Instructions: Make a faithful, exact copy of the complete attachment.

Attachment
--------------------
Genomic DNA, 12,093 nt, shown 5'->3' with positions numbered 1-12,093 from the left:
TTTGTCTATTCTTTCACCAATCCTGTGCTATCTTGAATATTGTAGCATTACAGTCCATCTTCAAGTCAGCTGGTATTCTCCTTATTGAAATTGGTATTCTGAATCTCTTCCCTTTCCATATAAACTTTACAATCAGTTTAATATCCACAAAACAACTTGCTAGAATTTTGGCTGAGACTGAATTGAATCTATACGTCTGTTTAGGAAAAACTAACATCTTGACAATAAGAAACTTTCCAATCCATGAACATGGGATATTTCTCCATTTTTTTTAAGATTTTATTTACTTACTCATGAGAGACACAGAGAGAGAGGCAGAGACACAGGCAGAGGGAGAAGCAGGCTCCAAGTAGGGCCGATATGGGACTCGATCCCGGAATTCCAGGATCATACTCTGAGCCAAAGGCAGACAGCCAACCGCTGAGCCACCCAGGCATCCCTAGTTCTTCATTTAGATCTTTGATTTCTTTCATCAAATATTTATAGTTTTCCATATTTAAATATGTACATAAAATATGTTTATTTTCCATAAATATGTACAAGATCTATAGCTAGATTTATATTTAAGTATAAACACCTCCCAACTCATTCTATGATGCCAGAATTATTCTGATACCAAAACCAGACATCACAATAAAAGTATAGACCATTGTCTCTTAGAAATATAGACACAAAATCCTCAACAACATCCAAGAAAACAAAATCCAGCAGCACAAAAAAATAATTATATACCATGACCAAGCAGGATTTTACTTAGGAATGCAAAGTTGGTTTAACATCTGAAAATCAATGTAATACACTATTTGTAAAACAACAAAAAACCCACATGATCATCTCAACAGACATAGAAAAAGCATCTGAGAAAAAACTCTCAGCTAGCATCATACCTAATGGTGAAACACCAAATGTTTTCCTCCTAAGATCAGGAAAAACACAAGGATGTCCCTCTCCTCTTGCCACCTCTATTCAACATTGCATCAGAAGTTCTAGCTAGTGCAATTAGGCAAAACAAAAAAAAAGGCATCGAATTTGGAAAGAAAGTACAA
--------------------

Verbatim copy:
Genomic DNA, 12,093 nt, shown 5'->3' with positions numbered 1-12,093 from the left:
TTTGTCTATTCTTTCACCAATCCTGTGCTATCTTGAATATTGTAGCATTACAGTCCATCTTCAAGTCAGCTGGTATTCTCCTTATTGAAATTGGTATTCTGAATCTCTTCCCTTTCCATATAAACTTTACAATCAGTTTAATATCCACAAAACAACTTGCTAGAATTTTGGCTGAGACTGAATTGAATCTATACGTCTGTTTAGGAAAAACTAACATCTTGACAATAAGAAACTTTCCAATCCATGAACATGGGATATTTCTCCATTTTTTTTAAGATTTTATTTACTTACTCATGAGAGACACAGAGAGAGAGGCAGAGACACAGGCAGAGGGAGAAGCAGGCTCCAAGTAGGGCCGATATGGGACTCGATCCCGGAATTCCAGGATCATACTCTGAGCCAAAGGCAGACAGCCAACCGCTGAGCCACCCAGGCATCCCTAGTTCTTCATTTAGATCTTTGATTTCTTTCATCAAATATTTATAGTTTTCCATATTTAAATATGTACATAAAATATGTTTATTTTCCATAAATATGTACAAGATCTATAGCTAGATTTATATTTAAGTATAAACACCTCCCAACTCATTCTATGATGCCAGAATTATTCTGATACCAAAACCAGACATCACAATAAAAGTATAGACCATTGTCTCTTAGAAATATAGACACAAAATCCTCAACAACATCCAAGAAAACAAAATCCAGCAGCACAAAAAAATAATTATATACCATGACCAAGCAGGATTTTACTTAGGAATGCAAAGTTGGTTTAACATCTGAAAATCAATGTAATACACTATTTGTAAAACAACAAAAAACCCACATGATCATCTCAACAGACATAGAAAAAGCATCTGAGAAAAAACTCTCAGCTAGCATCATACCTAATGGTGAAACACCAAATGTTTTCCTCCTAAGATCAGGAAAAACACAAGGATGTCCCTCTCCTCTTGCCACCTCTATTCAACATTGCATCAGAAGTTCTAGCTAGTGCAATTAGGCAAAACAAAAAAAAAGGCATCGAATTTGGAAAGAAAGTACAA